When I was dealing with my first marital infidelity case for therapy, the idea of forgiveness stuck out like a sore thumb – so crucial, yet ever so difficult. Since then, I have found this process of forgiveness to play a large role in my work with clients, and hence this blog.

The notion of forgiveness, when proposed is often met with raised eyebrows and looks of incredulity. Very often, I have come to realize that ‘forgiveness’ per se has varied implications for different people and in order to progress, it becomes important to clarify what it actually means.

Although I am a strong believer in stating what something ‘is’, rather than ‘is not’, I feel compelled to do otherwise in this context. Quoting from researchers who have explored the psychology of forgiveness, “Forgiveness is different from pardoning (which is, strictly speaking, a legal concept); condoning (which involves justifying the offence); excusing (which implies that a transgression

[or mistake] was committed because of extenuating [excusable] circumstances); forgetting (which implies that the memory of the transgression has decayed or slipped out of conscious awareness); denial (which implies an unwillingness or inability to perceive the harmful injuries one has incurred); and reconciliation (which involves the restoration of a fractured relationship)” (Enright, & Coyle, 1998; Freedman, 1998).

Well, would you believe that? Forgiveness in its actual sense does not involve all these other aspects, of which I’m sure many of you would have linked forgiveness to! With that out of the way, let’s examine what then does this magical term forgiveness actually mean. To me, forgiveness is an internal process of choosing to let go of negative emotions (that we feel towards the offender), with the purpose of attaining inner peace. It may not be easy nor may it necessarily be that we want to forgive the other. However, often I hear people express the desire to not get affected by a person’s behaviour or presence, or the memory of past, and well, one of the only sure ways of being able to move forward and find peace is through the process of forgiveness.

I was once asked whether forgiveness was a sign of weakness, and truth be told, when I was younger, that is what I believed. I had a crazy idea that stubbornly refusing to acquiesce or forgive, was a symbol of strength! Well I couldn’t have been more wrong! By harbouring the anger, sense of injustice, sadness, pain, feeling of betrayal in our hearts, we are clinging on to a heavy burden that actually weighs us down so much that happiness is a distant goal. The sensible way forward would be to let go of those unpleasant emotions that are chaining you to your past, which in actuality necessitates inner strength.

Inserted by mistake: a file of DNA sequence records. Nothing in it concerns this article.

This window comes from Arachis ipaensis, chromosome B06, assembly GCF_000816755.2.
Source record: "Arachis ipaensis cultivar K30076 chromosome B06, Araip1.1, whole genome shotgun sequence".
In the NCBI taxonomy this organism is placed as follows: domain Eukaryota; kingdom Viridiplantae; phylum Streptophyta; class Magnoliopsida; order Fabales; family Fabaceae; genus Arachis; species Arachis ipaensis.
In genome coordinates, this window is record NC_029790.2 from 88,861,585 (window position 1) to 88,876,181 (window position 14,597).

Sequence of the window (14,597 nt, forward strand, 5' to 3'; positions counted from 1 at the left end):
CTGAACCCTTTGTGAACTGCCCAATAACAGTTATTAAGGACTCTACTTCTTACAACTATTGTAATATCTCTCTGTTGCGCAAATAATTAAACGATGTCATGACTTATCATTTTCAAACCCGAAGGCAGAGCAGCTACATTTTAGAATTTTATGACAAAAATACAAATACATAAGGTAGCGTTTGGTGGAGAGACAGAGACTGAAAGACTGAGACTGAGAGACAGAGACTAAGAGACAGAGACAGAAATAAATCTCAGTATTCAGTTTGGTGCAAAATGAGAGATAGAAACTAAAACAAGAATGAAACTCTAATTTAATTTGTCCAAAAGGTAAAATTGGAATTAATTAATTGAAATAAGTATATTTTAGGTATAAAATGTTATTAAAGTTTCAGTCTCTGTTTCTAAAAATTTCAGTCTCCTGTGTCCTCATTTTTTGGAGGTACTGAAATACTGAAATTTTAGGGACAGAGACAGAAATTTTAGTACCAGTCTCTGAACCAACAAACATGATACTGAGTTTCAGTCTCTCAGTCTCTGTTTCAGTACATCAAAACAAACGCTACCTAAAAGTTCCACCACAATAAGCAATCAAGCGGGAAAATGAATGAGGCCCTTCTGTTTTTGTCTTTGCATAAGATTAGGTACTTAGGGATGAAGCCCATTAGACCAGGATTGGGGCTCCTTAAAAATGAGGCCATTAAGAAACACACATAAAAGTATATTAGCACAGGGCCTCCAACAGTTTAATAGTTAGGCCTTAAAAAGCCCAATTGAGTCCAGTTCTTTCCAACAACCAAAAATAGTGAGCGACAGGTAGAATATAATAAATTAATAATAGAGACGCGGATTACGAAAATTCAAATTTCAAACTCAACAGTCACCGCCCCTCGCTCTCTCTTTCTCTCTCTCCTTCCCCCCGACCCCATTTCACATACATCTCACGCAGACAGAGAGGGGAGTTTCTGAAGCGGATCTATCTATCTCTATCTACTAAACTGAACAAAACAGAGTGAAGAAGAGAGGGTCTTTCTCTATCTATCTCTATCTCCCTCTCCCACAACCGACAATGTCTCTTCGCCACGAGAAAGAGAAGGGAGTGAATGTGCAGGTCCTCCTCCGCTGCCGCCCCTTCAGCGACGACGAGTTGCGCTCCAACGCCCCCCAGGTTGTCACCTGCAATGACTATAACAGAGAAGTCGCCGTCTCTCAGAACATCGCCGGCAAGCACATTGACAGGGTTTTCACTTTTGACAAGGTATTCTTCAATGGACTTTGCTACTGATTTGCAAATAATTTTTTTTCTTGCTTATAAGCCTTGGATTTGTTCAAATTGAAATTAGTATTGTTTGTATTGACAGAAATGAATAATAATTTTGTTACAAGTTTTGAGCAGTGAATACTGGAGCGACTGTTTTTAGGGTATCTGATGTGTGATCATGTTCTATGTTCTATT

As mentioned earlier, just because you forgive, it does not mean that you wish to forget about it, nor may you want to reconcile with the person in question. Forgiveness is done for one person only, for yourself, and to stress this again, it is for yourself that you forgive the other, for your own healing to take place. But how to we forgive something that is ‘unforgiveable’, you may ask me – and to this, I have several comments. The first is, do any of us have the right to state what deserves forgiveness and what doesn’t – where do we draw the line between minor offences and major ones? And even if we do draw this arbitrary line, secondly, how does ‘not forgiving’ make the situation any better? Are we punishing the offender by denying them our forgiveness? Does the lack of our forgiveness make a difference to them, and if it does, will it facilitate healing and recovery? I think not. No, I believe that viewing forgiveness from what the offender ‘deserves’ is looking at the situation upside-down. We need to be able to look at how forgiveness makes a difference in our quality of life and emotional wellbeing.

This brings me to another relevant area of discussion which is self-forgiveness. As human beings, it is our right to make mistakes, but sometimes we feel an error we have committed is unforgiveable. This usually results in an overpowering sense of guilt. Now recognizing an error, feeling remorse about it and wanting to make amends are signs of positive mental health (and as you can imagine, necessary to maintain interpersonal relationships). However, repeatedly punishing yourself for the same, constantly berating yourself on what ought to have been done differently and relentlessly holding on to past regrets is not going to change what happened. In hindsight (when we look back), the “right” thing to have been done may look quite obvious, but it is important to remember that our circumstances, thinking, emotional state and awareness were all different then, than they are now. Moreover our inability to forgive ourselves and move on, leads to personal distress (or even overcompensation) which can further affect our quality of life and interpersonal relationships. Instead by letting go of the regret, we can open our eyes to how we can learn from our faults and progress with our lives meaningfully.

To conclude, as a child of this universe, you deserve to be free – the freedom to make mistakes and acquire learnings from them, the freedom to love (yourself and others), and the freedom from the hurts of the past in order to taste the joy of the present. Undeniably, all of us have the freedom to choose to forgive…